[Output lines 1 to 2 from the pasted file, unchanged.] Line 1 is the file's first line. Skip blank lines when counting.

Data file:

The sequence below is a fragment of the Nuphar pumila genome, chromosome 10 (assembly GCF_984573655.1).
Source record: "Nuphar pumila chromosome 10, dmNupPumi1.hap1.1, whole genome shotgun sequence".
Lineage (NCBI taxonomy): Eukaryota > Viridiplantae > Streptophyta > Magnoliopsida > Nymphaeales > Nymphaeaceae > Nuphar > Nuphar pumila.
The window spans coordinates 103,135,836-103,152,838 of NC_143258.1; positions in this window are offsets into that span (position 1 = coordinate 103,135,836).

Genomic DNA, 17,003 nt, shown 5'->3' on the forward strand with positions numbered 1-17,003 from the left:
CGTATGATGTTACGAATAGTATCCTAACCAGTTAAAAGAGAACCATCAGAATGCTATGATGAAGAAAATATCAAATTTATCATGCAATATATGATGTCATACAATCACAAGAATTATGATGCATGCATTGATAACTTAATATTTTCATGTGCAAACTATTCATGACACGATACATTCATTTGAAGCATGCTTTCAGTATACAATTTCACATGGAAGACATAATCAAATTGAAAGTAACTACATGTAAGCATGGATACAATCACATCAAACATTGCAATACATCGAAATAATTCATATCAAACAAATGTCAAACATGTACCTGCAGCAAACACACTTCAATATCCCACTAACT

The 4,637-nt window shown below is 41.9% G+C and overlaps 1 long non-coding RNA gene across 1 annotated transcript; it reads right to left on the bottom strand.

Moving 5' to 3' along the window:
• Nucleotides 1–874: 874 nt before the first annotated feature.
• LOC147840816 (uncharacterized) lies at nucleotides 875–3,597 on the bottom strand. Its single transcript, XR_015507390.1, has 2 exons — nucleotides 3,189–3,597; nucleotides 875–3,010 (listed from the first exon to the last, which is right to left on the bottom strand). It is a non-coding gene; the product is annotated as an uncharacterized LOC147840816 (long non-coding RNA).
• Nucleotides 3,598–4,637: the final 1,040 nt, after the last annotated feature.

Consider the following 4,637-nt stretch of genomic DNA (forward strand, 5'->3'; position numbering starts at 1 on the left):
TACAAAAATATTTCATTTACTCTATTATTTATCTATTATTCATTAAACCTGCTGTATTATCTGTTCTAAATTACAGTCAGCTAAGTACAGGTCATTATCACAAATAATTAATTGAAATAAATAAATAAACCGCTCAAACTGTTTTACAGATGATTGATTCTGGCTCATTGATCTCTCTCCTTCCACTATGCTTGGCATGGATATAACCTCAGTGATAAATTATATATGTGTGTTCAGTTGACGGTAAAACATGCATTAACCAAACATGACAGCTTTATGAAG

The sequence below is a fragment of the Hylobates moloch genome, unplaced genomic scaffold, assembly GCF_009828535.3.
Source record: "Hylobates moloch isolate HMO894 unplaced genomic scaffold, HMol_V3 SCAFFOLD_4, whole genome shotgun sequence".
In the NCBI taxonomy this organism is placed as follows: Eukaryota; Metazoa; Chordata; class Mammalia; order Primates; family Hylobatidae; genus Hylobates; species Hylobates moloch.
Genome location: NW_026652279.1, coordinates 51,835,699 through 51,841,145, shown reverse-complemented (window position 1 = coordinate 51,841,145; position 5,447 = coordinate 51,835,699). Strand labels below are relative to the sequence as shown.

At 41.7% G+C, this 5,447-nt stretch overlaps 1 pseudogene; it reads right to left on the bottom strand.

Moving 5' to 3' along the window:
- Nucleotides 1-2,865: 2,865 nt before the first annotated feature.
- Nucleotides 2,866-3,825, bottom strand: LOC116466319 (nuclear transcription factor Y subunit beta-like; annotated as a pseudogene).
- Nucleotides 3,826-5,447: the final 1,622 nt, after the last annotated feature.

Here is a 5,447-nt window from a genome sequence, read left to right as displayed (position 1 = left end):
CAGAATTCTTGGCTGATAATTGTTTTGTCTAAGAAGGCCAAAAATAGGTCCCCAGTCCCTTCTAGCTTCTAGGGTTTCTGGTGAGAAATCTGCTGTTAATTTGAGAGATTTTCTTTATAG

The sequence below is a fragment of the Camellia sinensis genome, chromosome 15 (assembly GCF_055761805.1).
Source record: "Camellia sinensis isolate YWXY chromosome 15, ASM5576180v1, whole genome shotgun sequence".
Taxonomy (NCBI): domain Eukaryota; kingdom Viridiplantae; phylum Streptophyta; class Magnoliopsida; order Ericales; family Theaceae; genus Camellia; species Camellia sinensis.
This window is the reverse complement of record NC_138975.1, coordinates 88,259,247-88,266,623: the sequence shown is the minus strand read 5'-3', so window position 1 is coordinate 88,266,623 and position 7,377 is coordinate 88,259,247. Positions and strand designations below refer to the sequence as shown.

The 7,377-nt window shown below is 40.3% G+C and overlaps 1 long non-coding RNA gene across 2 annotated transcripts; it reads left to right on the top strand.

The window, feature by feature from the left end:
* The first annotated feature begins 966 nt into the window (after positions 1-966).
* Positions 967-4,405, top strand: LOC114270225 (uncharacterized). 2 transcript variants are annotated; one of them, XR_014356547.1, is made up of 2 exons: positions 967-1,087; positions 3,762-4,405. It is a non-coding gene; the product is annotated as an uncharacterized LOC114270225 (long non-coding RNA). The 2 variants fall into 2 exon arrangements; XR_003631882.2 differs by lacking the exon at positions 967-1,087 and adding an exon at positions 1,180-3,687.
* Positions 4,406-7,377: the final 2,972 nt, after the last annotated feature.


The sequence below is a fragment of the Nuphar pumila genome, chromosome 10 (assembly GCF_984573655.1).
Source record: "Nuphar pumila chromosome 10, dmNupPumi1.hap1.1, whole genome shotgun sequence".